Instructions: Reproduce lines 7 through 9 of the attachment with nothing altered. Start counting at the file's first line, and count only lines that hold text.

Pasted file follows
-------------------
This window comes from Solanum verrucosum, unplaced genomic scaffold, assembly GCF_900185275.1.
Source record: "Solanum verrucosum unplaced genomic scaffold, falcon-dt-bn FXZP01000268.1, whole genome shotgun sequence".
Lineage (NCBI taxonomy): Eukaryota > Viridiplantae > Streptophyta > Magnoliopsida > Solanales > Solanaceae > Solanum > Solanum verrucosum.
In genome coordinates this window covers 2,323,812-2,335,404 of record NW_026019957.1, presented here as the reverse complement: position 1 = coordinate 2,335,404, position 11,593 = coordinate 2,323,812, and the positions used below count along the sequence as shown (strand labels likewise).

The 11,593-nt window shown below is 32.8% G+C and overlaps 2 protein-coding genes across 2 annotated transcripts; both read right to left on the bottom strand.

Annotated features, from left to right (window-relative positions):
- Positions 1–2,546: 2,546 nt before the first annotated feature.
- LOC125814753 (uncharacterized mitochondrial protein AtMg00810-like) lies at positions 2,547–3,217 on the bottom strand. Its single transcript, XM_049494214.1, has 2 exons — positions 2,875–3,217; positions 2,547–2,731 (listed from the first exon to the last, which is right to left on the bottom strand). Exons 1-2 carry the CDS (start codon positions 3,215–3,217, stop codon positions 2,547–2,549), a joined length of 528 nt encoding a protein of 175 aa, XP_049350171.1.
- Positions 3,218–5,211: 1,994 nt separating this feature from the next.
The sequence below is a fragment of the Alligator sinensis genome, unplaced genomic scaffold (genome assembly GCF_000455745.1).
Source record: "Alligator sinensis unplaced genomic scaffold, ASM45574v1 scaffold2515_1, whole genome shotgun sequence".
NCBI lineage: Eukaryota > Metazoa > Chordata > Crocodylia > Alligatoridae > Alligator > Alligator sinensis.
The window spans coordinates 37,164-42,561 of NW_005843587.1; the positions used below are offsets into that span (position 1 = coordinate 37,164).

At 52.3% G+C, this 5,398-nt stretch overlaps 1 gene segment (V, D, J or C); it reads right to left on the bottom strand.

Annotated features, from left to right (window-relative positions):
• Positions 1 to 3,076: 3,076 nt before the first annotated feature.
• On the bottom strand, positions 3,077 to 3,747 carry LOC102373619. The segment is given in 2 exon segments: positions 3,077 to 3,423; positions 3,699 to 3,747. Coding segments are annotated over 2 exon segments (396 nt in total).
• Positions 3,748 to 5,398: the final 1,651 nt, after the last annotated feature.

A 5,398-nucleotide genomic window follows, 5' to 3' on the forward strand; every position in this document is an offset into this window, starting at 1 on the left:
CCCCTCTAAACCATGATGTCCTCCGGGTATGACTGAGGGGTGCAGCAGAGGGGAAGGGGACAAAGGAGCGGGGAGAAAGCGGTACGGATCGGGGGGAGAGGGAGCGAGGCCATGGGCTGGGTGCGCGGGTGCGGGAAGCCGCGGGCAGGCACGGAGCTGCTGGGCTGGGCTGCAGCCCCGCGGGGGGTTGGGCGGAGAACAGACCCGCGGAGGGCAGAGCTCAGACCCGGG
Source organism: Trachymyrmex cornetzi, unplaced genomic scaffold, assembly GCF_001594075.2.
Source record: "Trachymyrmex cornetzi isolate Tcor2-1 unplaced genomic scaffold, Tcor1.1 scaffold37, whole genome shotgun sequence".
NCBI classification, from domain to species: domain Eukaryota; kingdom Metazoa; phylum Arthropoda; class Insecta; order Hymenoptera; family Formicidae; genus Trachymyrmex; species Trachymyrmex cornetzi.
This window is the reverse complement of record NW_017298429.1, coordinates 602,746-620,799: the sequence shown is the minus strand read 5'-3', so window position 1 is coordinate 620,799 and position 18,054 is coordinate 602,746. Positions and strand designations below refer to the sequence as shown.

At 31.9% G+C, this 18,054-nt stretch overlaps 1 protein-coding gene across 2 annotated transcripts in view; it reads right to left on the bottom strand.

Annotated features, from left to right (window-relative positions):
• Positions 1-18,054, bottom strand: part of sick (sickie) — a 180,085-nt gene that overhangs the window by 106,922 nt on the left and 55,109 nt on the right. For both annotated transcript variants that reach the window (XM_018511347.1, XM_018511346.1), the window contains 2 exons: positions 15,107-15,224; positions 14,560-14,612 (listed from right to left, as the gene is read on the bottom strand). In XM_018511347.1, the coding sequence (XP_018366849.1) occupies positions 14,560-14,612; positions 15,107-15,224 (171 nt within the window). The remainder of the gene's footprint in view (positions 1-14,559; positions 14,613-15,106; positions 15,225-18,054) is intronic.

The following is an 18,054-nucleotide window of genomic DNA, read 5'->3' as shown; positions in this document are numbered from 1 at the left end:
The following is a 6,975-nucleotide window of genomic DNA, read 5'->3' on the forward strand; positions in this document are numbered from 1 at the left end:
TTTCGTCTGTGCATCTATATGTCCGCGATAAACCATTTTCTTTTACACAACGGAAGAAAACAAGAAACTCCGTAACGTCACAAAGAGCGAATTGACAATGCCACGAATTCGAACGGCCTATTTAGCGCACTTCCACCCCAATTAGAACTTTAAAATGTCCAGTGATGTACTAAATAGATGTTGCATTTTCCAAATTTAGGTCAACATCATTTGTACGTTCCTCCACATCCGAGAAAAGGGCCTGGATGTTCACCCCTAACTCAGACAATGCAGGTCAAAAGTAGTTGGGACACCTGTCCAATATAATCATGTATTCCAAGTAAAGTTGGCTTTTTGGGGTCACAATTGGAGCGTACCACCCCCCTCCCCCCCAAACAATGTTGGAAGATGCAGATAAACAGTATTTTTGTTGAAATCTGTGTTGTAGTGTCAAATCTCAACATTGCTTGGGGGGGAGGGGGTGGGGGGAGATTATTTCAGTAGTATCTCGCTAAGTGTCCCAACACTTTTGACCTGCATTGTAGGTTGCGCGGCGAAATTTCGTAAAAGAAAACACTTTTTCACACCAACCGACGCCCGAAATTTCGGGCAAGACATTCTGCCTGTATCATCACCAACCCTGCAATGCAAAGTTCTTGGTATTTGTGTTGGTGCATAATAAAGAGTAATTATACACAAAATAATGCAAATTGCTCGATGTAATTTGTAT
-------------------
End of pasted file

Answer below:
- Positions 1–2,546: 2,546 nt before the first annotated feature.
- LOC125814753 (uncharacterized mitochondrial protein AtMg00810-like) lies at positions 2,547–3,217 on the bottom strand. Its single transcript, XM_049494214.1, has 2 exons — positions 2,875–3,217; positions 2,547–2,731 (listed from the first exon to the last, which is right to left on the bottom strand). Exons 1-2 carry the CDS (start codon positions 3,215–3,217, stop codon positions 2,547–2,549), a joined length of 528 nt encoding a protein of 175 aa, XP_049350171.1.
- Positions 3,218–5,211: 1,994 nt separating this feature from the next.